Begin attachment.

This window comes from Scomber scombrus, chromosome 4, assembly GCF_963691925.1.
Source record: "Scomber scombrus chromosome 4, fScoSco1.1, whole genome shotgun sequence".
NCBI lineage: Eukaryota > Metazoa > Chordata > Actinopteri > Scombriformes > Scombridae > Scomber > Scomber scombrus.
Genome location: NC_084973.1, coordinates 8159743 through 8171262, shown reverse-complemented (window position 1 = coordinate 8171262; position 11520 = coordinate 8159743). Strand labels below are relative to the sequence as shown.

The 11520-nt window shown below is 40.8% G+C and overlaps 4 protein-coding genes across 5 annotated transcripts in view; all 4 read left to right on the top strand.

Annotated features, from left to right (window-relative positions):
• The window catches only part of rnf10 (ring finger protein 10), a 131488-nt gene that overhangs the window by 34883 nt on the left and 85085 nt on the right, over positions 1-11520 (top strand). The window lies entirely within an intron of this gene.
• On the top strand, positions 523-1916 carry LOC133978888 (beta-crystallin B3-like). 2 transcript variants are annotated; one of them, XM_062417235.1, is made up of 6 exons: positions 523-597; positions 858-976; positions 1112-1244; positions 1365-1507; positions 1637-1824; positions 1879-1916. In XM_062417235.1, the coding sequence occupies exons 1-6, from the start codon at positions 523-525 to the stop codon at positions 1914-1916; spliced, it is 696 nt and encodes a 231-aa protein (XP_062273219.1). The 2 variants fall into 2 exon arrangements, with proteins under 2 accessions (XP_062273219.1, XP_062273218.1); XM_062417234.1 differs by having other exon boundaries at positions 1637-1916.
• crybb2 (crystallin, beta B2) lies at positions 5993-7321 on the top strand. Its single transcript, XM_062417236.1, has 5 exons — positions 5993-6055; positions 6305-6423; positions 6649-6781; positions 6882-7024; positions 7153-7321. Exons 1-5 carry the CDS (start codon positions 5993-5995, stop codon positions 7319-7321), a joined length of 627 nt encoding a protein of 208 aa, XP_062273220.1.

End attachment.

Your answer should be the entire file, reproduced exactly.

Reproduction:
This window comes from Scomber scombrus, chromosome 4, assembly GCF_963691925.1.
Source record: "Scomber scombrus chromosome 4, fScoSco1.1, whole genome shotgun sequence".
NCBI lineage: Eukaryota > Metazoa > Chordata > Actinopteri > Scombriformes > Scombridae > Scomber > Scomber scombrus.
Genome location: NC_084973.1, coordinates 8159743 through 8171262, shown reverse-complemented (window position 1 = coordinate 8171262; position 11520 = coordinate 8159743). Strand labels below are relative to the sequence as shown.

The 11520-nt window shown below is 40.8% G+C and overlaps 4 protein-coding genes across 5 annotated transcripts in view; all 4 read left to right on the top strand.

Annotated features, from left to right (window-relative positions):
• The window catches only part of rnf10 (ring finger protein 10), a 131488-nt gene that overhangs the window by 34883 nt on the left and 85085 nt on the right, over positions 1-11520 (top strand). The window lies entirely within an intron of this gene.
• On the top strand, positions 523-1916 carry LOC133978888 (beta-crystallin B3-like). 2 transcript variants are annotated; one of them, XM_062417235.1, is made up of 6 exons: positions 523-597; positions 858-976; positions 1112-1244; positions 1365-1507; positions 1637-1824; positions 1879-1916. In XM_062417235.1, the coding sequence occupies exons 1-6, from the start codon at positions 523-525 to the stop codon at positions 1914-1916; spliced, it is 696 nt and encodes a 231-aa protein (XP_062273219.1). The 2 variants fall into 2 exon arrangements, with proteins under 2 accessions (XP_062273219.1, XP_062273218.1); XM_062417234.1 differs by having other exon boundaries at positions 1637-1916.
• crybb2 (crystallin, beta B2) lies at positions 5993-7321 on the top strand. Its single transcript, XM_062417236.1, has 5 exons — positions 5993-6055; positions 6305-6423; positions 6649-6781; positions 6882-7024; positions 7153-7321. Exons 1-5 carry the CDS (start codon positions 5993-5995, stop codon positions 7319-7321), a joined length of 627 nt encoding a protein of 208 aa, XP_062273220.1.